Angelica and Gustavo Nechar often moved to Brazil, where they were born and raised, and to France, where their careers flourished and they owned a Haussmann-style apartment in the 17th arrondissement of Paris. But it wasn’t until Nechar’s job as an HR executive brought the couple to Houston in 2013 that they realized that all of their previous homes lacked one attractive thing: a design designed just for them.
The large suburban house they bought upon arrival in Houston, they said, was not quite right. For starters, it was too big for a couple with two grown sons. And it was too far from the action of the city, which had pleasantly surprised them with its cosmopolitan atmosphere and cultural offerings, even after 13 years in Paris.
What they wanted, they realized, was to build a home in the city that would support an urban, walkable lifestyle.
“After 30 years of marriage, we decided to build our own house for the first time,” said Ms. Nechar, 48, who left her job as a lawyer to open a showroom for Brazilian furniture company Etel around the same time.
Mr Nechar, 55, added: “We had always moved and bought houses from others and lived in places that did not have our souls.”
They wanted to be able to entertain friends in style. “We love welcoming people into our home and cooking, which we learned in France,” he said. “When we talked about our home, we wanted a place where people would feel good to be with us, share a meal or have a nice glass of wine.”
In 2018, they found a tired bungalow on a sought-after mid-block lot in the Montrose neighborhood, within walking distance of the Menil Collection museum, Rothko Chapel, and many restaurants. They bought it for about $550,000, with plans to demolish it and start over.
Their search for an architect to design the house led them to StudioMET Architects, after admiring the boxy, modernist homes with long, flat roofs and lots of glass that the firm had built in Houston.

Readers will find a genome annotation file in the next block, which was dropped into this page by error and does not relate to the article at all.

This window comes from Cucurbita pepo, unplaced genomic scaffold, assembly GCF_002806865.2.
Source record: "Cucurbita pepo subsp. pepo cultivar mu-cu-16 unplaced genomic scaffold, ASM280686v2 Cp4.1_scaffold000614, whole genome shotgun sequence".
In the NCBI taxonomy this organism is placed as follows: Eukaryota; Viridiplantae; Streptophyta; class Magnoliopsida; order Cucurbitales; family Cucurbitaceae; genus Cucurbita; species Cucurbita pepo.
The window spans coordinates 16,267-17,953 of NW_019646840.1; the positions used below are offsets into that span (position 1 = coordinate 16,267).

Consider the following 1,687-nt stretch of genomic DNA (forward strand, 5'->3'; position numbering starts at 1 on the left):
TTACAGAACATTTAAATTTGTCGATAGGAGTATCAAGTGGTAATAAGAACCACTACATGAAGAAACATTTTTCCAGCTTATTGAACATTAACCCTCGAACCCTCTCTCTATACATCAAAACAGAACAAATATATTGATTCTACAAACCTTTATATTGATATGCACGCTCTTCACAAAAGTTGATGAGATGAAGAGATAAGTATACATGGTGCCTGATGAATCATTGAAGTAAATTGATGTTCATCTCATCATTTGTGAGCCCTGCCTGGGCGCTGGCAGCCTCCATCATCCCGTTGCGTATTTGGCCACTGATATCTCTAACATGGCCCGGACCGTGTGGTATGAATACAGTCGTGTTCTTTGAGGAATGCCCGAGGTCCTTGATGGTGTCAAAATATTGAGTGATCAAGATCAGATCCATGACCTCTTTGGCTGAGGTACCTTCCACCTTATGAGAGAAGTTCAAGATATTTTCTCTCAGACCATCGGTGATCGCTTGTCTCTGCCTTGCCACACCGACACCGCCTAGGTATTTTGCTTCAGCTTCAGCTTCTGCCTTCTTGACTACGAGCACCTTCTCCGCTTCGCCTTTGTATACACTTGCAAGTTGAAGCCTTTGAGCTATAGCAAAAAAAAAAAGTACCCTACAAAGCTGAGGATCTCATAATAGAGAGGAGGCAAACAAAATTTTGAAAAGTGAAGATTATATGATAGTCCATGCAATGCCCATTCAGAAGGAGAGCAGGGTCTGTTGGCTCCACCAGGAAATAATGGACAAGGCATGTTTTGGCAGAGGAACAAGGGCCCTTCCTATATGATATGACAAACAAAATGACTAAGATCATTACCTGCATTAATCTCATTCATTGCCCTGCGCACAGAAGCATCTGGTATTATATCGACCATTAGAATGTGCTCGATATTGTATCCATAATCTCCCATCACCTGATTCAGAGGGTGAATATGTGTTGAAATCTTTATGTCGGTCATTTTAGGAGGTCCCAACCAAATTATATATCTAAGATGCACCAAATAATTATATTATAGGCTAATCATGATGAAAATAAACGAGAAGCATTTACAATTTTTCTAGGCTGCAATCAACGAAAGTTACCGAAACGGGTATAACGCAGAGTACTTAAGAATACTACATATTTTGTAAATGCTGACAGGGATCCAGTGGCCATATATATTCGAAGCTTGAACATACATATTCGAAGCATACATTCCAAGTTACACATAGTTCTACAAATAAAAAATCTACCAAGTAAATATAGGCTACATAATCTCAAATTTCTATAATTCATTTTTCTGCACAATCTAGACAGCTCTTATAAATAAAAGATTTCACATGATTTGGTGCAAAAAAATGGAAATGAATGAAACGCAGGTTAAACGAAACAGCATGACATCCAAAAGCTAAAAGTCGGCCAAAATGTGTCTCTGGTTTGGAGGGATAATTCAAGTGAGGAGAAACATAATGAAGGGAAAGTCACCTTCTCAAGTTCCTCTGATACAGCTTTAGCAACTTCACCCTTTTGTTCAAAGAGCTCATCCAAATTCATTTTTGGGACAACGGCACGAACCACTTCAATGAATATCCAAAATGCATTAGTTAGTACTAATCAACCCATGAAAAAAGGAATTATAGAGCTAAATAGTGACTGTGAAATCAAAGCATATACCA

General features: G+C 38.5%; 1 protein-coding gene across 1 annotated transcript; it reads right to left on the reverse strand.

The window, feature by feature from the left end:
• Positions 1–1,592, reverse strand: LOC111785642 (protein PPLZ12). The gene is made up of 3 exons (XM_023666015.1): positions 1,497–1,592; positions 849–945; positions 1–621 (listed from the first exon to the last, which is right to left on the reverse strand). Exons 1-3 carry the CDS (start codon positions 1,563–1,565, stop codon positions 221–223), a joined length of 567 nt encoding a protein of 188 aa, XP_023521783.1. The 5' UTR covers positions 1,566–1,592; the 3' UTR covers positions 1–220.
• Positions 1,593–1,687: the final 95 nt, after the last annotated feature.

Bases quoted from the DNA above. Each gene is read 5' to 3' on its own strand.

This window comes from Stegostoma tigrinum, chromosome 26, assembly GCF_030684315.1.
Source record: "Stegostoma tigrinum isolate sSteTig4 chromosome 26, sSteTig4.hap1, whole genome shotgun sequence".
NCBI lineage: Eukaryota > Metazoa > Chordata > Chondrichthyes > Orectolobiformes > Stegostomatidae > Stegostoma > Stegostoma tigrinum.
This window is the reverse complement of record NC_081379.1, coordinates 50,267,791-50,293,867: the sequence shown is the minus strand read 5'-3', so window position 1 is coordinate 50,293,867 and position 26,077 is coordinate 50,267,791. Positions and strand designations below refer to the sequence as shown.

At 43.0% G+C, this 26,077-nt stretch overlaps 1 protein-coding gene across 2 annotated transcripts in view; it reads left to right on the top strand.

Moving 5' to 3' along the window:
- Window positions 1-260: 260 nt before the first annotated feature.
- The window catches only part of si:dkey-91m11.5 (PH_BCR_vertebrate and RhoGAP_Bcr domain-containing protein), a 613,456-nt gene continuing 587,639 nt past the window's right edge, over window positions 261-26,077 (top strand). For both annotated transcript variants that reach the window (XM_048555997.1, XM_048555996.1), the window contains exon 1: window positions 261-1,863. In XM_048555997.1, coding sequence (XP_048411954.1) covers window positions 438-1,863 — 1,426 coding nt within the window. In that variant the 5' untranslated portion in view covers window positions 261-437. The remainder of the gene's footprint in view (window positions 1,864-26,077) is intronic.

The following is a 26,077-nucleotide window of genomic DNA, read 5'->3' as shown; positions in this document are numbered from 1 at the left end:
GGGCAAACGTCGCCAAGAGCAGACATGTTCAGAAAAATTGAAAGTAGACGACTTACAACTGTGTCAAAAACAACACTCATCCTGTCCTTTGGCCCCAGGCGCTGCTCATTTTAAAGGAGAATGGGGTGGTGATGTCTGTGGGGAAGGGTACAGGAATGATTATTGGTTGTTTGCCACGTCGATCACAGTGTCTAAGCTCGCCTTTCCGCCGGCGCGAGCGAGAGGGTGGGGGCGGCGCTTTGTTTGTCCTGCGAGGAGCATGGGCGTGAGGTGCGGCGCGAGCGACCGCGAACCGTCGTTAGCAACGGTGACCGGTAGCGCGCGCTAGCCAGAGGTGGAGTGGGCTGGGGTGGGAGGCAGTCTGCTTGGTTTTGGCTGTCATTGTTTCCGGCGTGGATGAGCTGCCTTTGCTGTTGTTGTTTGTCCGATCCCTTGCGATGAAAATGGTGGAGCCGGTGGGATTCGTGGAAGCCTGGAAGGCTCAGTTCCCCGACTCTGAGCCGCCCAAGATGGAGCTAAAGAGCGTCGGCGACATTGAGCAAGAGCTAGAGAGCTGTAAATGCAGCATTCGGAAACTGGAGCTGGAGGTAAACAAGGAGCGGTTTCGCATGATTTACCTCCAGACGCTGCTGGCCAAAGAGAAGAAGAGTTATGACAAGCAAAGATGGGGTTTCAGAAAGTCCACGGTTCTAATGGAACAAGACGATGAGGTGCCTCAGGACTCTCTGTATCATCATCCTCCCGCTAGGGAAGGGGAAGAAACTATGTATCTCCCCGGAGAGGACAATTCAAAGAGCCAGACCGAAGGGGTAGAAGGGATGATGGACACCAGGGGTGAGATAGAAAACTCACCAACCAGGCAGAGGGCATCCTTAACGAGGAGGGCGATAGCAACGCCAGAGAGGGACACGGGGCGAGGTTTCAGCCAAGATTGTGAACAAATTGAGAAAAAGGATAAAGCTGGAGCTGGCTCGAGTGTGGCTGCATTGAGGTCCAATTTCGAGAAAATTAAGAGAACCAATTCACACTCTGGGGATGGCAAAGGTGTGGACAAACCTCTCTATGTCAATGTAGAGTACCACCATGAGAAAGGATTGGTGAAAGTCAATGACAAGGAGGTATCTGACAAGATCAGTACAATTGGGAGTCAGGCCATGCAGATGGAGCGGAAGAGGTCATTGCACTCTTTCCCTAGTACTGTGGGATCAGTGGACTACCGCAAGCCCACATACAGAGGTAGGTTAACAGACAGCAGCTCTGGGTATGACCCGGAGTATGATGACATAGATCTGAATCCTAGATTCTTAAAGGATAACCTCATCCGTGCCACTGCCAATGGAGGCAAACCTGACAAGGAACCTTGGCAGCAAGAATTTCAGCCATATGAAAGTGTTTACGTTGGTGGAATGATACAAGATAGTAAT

“A modern house – that’s what we wanted,” said Mrs. Nechar. “We didn’t want to play like some people here who build houses like castles.”
By the end of that year, StudioMET had designed a four-bedroom, 3,800-square-foot home with an L-shaped footprint and had applied for planning permission.
“They wanted it to be somewhat subtle — they didn’t want a big statement from the outside,” said Stephen Andrews, a partner at the company. The two-story design, with a top floor over a poolside terrace and an outdoor kitchen at the back, was intended to maximize natural light and connections to the outside, he said, while maintaining privacy from the street and neighbors. Remained.
But once the plans were finalized, the Nechars began to have doubts. They were afraid that the house would resemble the other projects of the architects too much, while they wanted something unique. So the couple turned to Meedi Hidalgo, a local interior designer, for a second opinion.
“I saw that this was a really great opportunity to highlight their cultural background and personalities,” said Ms. Hidalgo. “I really wanted to capture their culture and bring some emotion and poetry to the space.”
She not only gave advice on furniture and finishes, but also suggested some architectural changes. She studied the mid-century modern designs of Brazil and concluded that the house should have some sensuous shapes.
“Mid-century Brazilian design was dominated by Oscar Niemeyer, who really loved the curve, and women,” she said. “So I decided we should try to introduce as many curved lines as possible.”
In the front door, Mrs. Hidalgo turned a straight staircase into a sculptural, curved staircase with open steps. She added another large, flowing curve where the ceiling falls between the living room and the kitchen. Upstairs, she replaced a rectangular pivot door to the primary suite with a pocket door set in an asymmetrical arch. And as a nod to the couple’s time in France, she added a floor-to-ceiling, wood and copper screen from the Paris-based Red Edition between the kitchen and dining room.
She also tried to add attractive textures and colors. Where there were plans to use a standard brick on exterior walls, she insisted on a thin, glazed Italian brick that wraps from the outside inward of the house. For the living room, she ordered custom concrete panels decorated with abstract shapes, including one that rolls back to reveal a television.
In the first bedroom, she installed dip-dyed wool curtains in a watery blue from Holly Hunt. In the primary bathroom, she used large-scale porcelain wall tiles, for the appearance of worn plaster walls.
By the time the house was completed in April 2021, the Nechars had spent about $1.3 million, confident they had created an inimitable home. “It’s a project that really embodies who we are, and it’s just phenomenal,” said Mr. Nechar. “We are very happy that we have achieved this.”
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